When ESPN started adding accent marks a few years back they put them everywhere, even on the second syllable. This trend seems to have informed NOBs as well.

    You should see international broadcasts of the UEFA Champions League. Especially with players from countries comprising the former Czechoslovakia and the former Yugoslavia.

    It’s actually that the stress is normally on the second-to-last syllable. None of the diacritics in this article would be used in written spanish as Iba~ez and Nu~ez are naturally stressed on the “a” and “u” as it is. I suspect that the accent marks are more for the American fans that have issues with the Spanish language and say things like “tort-ILL-ah” and “juh-LAHP-inno.” I remember when I worked in a call center someone called and ask to speak to Ms “TRUDGE-ill-oh”.

    Not quite right. In Spanish the stress is normally on the second-to-last syllable UNLESS the word ends in a consonant other than “n” or “s,” in which case the stress is on the final syllable. Therefore names like Ibáñez do have the accent mark in Spanish so that the speaker knows not to stress the “ñez” part.

    You also see the accent in names like María to indicate the “i” and the “a” are pronounced as two syllables.

    I am generally fairly accepting of advertising in sports but that Cardinals sign is embarrassing. I never understand why the advertiser, Edward Jones in this case, even thinks this is acceptable for their brand.

    Beyond embarrassing. It looks like a Jones memorial brought to you by a firm named Keith Hernandez.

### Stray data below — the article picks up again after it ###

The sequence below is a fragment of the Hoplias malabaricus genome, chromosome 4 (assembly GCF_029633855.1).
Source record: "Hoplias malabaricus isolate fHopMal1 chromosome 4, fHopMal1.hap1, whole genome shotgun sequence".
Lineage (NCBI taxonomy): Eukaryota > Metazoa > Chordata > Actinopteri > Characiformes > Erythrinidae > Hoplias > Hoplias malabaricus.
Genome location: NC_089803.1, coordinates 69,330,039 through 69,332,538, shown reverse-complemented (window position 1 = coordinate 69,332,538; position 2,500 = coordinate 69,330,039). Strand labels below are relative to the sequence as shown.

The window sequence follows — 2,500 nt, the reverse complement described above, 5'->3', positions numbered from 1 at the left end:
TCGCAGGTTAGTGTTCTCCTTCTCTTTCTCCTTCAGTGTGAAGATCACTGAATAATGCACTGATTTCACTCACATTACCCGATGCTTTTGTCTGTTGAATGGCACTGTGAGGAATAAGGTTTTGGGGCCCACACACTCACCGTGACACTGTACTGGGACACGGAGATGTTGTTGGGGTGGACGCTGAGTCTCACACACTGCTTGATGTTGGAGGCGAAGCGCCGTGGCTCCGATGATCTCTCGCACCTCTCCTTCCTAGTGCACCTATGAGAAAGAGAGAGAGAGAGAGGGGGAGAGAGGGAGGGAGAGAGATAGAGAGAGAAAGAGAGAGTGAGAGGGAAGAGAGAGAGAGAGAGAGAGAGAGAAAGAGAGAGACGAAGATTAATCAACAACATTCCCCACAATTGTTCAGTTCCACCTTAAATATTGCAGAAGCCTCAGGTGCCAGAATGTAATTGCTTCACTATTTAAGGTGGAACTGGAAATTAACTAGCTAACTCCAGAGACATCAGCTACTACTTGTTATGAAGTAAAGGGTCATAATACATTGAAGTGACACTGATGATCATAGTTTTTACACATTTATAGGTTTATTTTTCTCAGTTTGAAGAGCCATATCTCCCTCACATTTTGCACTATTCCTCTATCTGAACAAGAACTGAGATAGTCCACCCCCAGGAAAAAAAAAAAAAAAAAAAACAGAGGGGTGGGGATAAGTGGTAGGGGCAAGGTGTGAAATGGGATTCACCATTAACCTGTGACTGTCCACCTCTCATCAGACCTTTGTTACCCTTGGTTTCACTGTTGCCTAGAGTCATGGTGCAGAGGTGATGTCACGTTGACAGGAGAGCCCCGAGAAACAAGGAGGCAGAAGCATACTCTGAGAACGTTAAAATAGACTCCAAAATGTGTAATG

I must say I support the new logo chosen for the IA News section of the Ticker.

    I really wish that NASCAR had kept Fauxback Weekend where it was on the schedule and not bumped it up to Mother’s Day weekend. I do like that there seems to be more lesser-known/great looking schemes being run (ex.: Matt Jaskol’s #13, StarCom’s #00) and often-overlooked drivers (ex.: DGM Racing’s #90, Spire’s #77)are being celebrated than was the case in prior years, but it’s disappointing that some teams don’t Get It: A “Talladega Nights”-inspired paint job is just lazy, and “Back to the Future”…really?

    I’m going to disagree. Washington has dropped that name and logo. Why does IA News section need to continue to make an example of them? Why not the Braves, Chiefs, Blackhawks, or another team that’s holding on to its IA-appropriation name? Or if the idea is to use former logos to shame teams for IA appropriation in their past, why not Chief Wahoo or Chief Nokahoma?

    Washington held on to the name and logo longer than they should have. But it’s gone now, and it appears that the team is making a real effort to create a completely new identity. I’m not sure what else they can do at this point.